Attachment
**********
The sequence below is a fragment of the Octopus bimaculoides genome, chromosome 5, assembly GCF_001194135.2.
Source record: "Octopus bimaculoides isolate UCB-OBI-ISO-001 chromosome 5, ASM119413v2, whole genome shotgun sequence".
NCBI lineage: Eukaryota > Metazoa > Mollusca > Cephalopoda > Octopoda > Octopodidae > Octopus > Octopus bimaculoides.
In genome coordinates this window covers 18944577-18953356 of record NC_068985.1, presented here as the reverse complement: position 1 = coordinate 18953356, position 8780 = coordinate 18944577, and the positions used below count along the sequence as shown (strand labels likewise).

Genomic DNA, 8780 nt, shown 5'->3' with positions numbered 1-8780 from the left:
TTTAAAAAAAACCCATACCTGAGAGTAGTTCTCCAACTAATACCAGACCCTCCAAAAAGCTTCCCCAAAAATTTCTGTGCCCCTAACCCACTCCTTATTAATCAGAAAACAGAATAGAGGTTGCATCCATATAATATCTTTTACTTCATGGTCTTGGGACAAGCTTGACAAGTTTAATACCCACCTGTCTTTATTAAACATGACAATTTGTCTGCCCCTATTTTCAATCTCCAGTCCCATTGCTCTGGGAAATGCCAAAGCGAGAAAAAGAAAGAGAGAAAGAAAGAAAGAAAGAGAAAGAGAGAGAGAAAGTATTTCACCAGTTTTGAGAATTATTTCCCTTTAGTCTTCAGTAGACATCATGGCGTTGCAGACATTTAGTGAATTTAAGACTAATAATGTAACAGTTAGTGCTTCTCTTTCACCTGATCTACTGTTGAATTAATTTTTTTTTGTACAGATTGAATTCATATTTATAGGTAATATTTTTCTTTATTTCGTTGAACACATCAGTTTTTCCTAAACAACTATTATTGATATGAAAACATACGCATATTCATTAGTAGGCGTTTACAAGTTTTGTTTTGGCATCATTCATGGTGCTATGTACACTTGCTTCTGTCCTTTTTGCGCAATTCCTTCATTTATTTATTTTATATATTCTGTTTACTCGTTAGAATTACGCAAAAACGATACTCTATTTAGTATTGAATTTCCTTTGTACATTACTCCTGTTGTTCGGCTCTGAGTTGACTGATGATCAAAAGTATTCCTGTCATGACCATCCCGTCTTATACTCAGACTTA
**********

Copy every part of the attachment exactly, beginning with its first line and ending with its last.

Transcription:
The sequence below is a fragment of the Octopus bimaculoides genome, chromosome 5, assembly GCF_001194135.2.
Source record: "Octopus bimaculoides isolate UCB-OBI-ISO-001 chromosome 5, ASM119413v2, whole genome shotgun sequence".
NCBI lineage: Eukaryota > Metazoa > Mollusca > Cephalopoda > Octopoda > Octopodidae > Octopus > Octopus bimaculoides.
In genome coordinates this window covers 18944577-18953356 of record NC_068985.1, presented here as the reverse complement: position 1 = coordinate 18953356, position 8780 = coordinate 18944577, and the positions used below count along the sequence as shown (strand labels likewise).

Genomic DNA, 8780 nt, shown 5'->3' with positions numbered 1-8780 from the left:
TTTAAAAAAAACCCATACCTGAGAGTAGTTCTCCAACTAATACCAGACCCTCCAAAAAGCTTCCCCAAAAATTTCTGTGCCCCTAACCCACTCCTTATTAATCAGAAAACAGAATAGAGGTTGCATCCATATAATATCTTTTACTTCATGGTCTTGGGACAAGCTTGACAAGTTTAATACCCACCTGTCTTTATTAAACATGACAATTTGTCTGCCCCTATTTTCAATCTCCAGTCCCATTGCTCTGGGAAATGCCAAAGCGAGAAAAAGAAAGAGAGAAAGAAAGAAAGAAAGAGAAAGAGAGAGAGAAAGTATTTCACCAGTTTTGAGAATTATTTCCCTTTAGTCTTCAGTAGACATCATGGCGTTGCAGACATTTAGTGAATTTAAGACTAATAATGTAACAGTTAGTGCTTCTCTTTCACCTGATCTACTGTTGAATTAATTTTTTTTTGTACAGATTGAATTCATATTTATAGGTAATATTTTTCTTTATTTCGTTGAACACATCAGTTTTTCCTAAACAACTATTATTGATATGAAAACATACGCATATTCATTAGTAGGCGTTTACAAGTTTTGTTTTGGCATCATTCATGGTGCTATGTACACTTGCTTCTGTCCTTTTTGCGCAATTCCTTCATTTATTTATTTTATATATTCTGTTTACTCGTTAGAATTACGCAAAAACGATACTCTATTTAGTATTGAATTTCCTTTGTACATTACTCCTGTTGTTCGGCTCTGAGTTGACTGATGATCAAAAGTATTCCTGTCATGACCATCCCGTCTTATACTCAGACTTA